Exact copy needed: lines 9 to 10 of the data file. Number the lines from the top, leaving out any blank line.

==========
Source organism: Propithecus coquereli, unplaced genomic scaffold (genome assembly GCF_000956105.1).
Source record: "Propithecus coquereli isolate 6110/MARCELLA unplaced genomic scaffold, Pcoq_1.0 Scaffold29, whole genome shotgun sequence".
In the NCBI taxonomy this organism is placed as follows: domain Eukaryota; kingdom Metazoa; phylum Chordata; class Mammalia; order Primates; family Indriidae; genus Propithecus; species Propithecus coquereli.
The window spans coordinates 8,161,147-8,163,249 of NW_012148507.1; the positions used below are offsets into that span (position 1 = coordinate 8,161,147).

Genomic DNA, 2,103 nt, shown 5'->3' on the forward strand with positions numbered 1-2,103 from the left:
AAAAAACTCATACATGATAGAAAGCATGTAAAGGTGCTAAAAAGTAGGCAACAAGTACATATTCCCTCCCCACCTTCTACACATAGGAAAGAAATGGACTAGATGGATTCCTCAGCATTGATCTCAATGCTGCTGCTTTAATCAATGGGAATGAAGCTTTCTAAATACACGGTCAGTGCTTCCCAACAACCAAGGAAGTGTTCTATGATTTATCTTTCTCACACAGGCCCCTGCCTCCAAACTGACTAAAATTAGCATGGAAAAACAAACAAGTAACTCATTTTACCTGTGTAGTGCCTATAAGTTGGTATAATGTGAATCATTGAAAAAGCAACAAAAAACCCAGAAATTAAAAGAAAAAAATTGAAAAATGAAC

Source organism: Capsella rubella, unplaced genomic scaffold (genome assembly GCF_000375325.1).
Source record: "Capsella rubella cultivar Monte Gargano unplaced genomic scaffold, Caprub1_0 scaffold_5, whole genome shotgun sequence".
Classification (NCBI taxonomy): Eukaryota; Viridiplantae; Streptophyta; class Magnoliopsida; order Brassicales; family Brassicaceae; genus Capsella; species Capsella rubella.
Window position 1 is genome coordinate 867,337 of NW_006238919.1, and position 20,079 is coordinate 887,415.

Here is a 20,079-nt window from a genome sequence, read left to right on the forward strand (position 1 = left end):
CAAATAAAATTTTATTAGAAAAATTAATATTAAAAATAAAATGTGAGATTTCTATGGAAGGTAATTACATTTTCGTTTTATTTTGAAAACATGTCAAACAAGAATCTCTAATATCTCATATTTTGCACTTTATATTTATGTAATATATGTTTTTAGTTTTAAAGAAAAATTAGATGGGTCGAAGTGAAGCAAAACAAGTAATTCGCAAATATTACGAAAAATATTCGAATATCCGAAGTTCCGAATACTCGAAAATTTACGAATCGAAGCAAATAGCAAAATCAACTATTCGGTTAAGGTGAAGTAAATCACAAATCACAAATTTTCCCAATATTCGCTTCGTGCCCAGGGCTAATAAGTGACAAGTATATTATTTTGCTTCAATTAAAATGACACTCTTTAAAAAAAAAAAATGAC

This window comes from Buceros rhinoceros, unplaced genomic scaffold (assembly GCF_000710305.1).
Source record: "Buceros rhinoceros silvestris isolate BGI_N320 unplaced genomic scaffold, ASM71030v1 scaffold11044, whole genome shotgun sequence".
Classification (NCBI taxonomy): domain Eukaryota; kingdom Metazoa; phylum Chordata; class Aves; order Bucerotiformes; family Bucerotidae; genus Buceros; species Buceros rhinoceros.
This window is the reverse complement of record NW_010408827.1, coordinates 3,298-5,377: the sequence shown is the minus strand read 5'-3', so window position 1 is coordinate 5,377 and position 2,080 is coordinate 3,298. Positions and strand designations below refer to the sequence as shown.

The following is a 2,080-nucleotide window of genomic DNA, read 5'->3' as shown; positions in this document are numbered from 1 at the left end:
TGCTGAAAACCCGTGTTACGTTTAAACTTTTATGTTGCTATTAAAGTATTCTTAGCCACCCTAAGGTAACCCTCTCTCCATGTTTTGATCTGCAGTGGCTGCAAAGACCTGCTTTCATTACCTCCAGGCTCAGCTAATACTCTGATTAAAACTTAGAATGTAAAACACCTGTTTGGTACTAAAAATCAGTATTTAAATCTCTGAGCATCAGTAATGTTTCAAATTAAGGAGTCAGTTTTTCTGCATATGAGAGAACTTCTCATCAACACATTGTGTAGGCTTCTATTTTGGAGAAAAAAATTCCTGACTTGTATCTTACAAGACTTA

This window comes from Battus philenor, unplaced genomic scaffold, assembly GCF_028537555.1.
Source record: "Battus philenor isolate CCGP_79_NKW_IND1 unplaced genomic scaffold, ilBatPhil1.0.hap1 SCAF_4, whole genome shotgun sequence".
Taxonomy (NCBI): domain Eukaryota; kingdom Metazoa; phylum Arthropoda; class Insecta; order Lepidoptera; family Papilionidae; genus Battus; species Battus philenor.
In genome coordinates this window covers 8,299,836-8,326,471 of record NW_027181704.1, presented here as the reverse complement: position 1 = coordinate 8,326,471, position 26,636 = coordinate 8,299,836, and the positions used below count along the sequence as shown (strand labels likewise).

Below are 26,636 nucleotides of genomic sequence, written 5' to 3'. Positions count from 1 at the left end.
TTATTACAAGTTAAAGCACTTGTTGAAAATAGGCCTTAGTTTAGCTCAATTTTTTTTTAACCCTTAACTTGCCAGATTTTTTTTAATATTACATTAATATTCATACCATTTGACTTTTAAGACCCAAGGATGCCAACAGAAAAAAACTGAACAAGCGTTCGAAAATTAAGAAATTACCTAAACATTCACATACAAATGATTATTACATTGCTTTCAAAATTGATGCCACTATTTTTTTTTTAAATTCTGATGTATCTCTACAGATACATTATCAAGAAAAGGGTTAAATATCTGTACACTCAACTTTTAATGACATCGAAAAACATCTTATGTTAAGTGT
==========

Classification (NCBI taxonomy): Eukaryota; Viridiplantae; Streptophyta; class Magnoliopsida; order Brassicales; family Brassicaceae; genus Capsella; species Capsella rubella.
Window position 1 is genome coordinate 867,337 of NW_006238919.1, and position 20,079 is coordinate 887,415.